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Embryos reset biological age back to zero in early stage of development

Rejuvenation process in germline cells may help find new therapies for age-related disorders


Key points from article :

As people age, so do all of our cells, which accumulate damage over time.

But why our offspring don’t inherit those changes has been a mystery.

New study described that mouse and human germline cells reset their biological age in the early stages of an embryo’s development.

A rejuvenation period, after an embryo attached to the uterus, sets the growing embryo at its youngest age (ground zero).

“This period can be leveraged and hijacked somehow to promote similar processes of rejuvenation in normal cells,” - Vittorio Sebastiano, a developmental biologist at Stanford University.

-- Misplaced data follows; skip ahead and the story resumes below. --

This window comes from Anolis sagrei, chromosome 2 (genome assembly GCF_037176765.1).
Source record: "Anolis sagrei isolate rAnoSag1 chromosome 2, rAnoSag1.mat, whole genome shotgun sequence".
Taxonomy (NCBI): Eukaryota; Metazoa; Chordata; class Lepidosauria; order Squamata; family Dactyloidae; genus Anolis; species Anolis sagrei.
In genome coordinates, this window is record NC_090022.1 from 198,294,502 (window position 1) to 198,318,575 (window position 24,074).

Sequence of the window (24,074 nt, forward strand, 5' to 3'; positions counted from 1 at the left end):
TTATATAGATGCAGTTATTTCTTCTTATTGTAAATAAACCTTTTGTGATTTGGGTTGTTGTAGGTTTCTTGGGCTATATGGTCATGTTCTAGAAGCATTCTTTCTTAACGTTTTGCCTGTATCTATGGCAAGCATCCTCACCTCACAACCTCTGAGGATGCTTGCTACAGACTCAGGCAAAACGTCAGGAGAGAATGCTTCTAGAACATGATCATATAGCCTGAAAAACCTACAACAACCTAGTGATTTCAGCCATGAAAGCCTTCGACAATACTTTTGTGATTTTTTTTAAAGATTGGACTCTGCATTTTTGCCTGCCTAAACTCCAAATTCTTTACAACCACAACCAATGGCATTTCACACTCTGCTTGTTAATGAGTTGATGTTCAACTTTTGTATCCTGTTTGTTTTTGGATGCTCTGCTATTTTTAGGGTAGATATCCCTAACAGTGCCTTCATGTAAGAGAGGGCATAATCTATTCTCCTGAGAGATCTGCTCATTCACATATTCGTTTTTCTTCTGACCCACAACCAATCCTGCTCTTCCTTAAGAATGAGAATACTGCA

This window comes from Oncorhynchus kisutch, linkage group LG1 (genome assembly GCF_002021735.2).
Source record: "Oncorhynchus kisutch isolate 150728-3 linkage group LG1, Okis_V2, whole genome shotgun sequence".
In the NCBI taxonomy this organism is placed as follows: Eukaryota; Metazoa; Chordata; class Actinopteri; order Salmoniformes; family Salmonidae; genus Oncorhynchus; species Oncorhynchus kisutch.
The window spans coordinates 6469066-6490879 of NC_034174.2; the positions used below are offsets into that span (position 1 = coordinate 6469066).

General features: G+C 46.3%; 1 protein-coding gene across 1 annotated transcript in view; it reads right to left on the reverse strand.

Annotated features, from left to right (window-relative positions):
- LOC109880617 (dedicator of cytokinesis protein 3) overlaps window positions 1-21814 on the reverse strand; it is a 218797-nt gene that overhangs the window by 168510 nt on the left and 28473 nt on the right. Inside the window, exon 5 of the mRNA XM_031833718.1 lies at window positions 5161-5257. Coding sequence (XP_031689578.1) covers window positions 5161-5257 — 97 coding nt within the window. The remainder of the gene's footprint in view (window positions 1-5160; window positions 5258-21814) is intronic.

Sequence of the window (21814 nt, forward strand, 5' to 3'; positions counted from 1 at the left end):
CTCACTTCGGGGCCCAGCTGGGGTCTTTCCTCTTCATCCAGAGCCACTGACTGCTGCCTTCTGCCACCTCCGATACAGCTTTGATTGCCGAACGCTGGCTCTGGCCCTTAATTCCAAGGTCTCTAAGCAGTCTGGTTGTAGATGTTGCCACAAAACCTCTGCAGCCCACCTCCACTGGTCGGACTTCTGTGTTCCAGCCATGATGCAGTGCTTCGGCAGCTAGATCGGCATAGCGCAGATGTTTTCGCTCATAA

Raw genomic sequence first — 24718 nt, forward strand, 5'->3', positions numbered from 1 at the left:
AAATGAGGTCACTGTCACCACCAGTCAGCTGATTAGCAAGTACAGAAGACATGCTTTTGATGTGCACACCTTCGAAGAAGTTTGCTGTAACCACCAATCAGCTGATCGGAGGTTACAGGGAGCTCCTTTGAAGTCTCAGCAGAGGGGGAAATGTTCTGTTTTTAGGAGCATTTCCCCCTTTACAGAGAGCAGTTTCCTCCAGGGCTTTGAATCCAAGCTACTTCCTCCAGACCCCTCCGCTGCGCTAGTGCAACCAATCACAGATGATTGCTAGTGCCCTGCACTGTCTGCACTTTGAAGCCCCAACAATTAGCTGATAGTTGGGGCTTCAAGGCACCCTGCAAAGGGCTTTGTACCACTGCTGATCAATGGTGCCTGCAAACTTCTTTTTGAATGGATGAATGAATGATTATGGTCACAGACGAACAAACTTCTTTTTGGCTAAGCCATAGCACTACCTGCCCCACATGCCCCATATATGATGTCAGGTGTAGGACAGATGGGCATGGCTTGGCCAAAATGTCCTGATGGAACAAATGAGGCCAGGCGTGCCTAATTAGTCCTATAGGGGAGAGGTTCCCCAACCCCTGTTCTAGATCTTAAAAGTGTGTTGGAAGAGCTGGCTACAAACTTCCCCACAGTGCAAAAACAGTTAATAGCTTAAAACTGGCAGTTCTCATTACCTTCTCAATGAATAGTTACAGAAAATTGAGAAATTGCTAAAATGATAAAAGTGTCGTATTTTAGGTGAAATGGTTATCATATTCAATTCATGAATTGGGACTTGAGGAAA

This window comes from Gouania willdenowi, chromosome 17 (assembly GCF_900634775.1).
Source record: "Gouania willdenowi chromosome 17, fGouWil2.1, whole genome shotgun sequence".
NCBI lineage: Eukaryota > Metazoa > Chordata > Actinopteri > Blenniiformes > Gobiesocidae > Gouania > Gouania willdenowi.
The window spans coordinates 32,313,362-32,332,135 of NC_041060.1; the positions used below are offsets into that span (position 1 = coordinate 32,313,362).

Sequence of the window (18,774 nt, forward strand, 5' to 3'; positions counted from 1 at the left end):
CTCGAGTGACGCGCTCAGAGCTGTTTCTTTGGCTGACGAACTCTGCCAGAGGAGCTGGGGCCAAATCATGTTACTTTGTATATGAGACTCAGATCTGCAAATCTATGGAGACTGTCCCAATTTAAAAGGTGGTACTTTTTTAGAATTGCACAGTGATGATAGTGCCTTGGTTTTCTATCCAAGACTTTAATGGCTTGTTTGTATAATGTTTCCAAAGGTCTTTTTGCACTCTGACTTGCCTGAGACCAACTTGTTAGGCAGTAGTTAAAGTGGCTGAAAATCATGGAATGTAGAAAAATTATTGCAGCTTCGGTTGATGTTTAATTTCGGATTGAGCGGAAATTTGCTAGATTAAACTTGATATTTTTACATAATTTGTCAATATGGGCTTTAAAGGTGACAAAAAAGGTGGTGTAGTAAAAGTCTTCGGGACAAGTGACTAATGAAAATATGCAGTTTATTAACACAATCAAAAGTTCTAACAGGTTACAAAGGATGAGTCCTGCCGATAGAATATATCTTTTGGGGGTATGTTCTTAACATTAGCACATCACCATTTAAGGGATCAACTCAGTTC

Vadim Gladyshev, study co-author, used molecular clocks to predict the biological ages of mouse embryos.

Found that the age of the mouse embryos stayed constant during the first stages of cell division.

By around 6.5 to 7.5 days into development, the average biological age of embryos had dipped - a sign of rejuvenation event.

Research by Brigham and Women’s Hospital and Harvard Medical School published in Science Advances.

Mentioned in this article:

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Brigham and Women's Hospital

Teaching hospital of Harvard Medical School.

Harvard Medical School

Graduate medical school of Harvard University

Science Advances

Journal that publishes original research and reviews in all disciplines of science

Vadim Gladyshev

Professor of Medicine at Harvard Medical School

Vittorio Sebastiano

Assistant Professor of Obstetric and Gynaecology at the Stanford University School of Medicine

Topics mentioned on this page:
Epigenetics, Ageing Research